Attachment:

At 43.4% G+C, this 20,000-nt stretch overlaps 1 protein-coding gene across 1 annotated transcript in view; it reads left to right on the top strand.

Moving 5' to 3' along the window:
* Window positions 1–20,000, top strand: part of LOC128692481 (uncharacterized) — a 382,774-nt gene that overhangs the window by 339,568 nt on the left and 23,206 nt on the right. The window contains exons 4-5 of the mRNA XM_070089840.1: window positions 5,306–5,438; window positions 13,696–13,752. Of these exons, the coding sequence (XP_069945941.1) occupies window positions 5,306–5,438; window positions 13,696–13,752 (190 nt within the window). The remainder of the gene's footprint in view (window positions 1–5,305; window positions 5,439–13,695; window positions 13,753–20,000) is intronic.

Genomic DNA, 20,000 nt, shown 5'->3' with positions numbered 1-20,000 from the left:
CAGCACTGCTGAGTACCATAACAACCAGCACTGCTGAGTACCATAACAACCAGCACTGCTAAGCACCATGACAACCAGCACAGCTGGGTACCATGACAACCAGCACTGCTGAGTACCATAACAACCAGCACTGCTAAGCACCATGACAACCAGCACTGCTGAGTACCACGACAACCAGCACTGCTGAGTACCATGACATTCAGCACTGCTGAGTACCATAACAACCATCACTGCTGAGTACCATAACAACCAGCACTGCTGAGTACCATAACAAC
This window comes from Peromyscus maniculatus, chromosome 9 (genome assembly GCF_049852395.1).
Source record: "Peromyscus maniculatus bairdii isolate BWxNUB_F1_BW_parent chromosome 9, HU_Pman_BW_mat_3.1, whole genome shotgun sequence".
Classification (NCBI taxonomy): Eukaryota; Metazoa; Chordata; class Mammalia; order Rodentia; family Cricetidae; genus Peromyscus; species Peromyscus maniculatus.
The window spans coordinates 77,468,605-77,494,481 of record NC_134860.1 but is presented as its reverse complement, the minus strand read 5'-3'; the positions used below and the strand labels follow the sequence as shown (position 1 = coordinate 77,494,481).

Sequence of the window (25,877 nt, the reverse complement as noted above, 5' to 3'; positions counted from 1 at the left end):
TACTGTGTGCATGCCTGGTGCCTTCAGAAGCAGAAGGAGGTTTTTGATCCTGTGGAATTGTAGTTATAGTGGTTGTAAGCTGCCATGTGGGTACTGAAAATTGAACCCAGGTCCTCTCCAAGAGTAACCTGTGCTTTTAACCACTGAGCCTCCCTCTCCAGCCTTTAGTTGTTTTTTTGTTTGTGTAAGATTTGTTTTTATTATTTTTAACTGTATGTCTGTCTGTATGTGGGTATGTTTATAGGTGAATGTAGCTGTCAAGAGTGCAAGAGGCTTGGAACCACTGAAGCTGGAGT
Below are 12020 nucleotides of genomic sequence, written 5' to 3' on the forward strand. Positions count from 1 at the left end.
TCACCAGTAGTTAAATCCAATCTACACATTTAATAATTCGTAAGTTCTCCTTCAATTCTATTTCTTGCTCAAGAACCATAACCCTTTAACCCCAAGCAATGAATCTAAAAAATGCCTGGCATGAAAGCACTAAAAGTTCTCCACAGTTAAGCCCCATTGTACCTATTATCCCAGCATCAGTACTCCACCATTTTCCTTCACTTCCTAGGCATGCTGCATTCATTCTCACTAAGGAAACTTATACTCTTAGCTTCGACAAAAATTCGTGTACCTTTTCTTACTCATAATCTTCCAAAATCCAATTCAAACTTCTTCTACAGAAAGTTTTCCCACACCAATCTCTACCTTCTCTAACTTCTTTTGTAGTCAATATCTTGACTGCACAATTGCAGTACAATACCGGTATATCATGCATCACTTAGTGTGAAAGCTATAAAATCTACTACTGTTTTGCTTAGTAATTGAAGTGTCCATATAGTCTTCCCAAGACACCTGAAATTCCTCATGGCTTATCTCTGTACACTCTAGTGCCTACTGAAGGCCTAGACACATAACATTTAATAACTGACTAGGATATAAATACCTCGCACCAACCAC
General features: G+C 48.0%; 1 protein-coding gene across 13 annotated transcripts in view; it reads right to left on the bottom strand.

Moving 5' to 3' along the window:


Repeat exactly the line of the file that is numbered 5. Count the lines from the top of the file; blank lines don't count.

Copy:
CAGCACTGCTGAGTACCATAACAACCAGCACTGCTGAGTACCATAACAACCAGCACTGCTAAGCACCATGACAACCAGCACAGCTGGGTACCATGACAACCAGCACTGCTGAGTACCATAACAACCAGCACTGCTAAGCACCATGACAACCAGCACTGCTGAGTACCACGACAACCAGCACTGCTGAGTACCATGACATTCAGCACTGCTGAGTACCATAACAACCATCACTGCTGAGTACCATAACAACCAGCACTGCTGAGTACCATAACAAC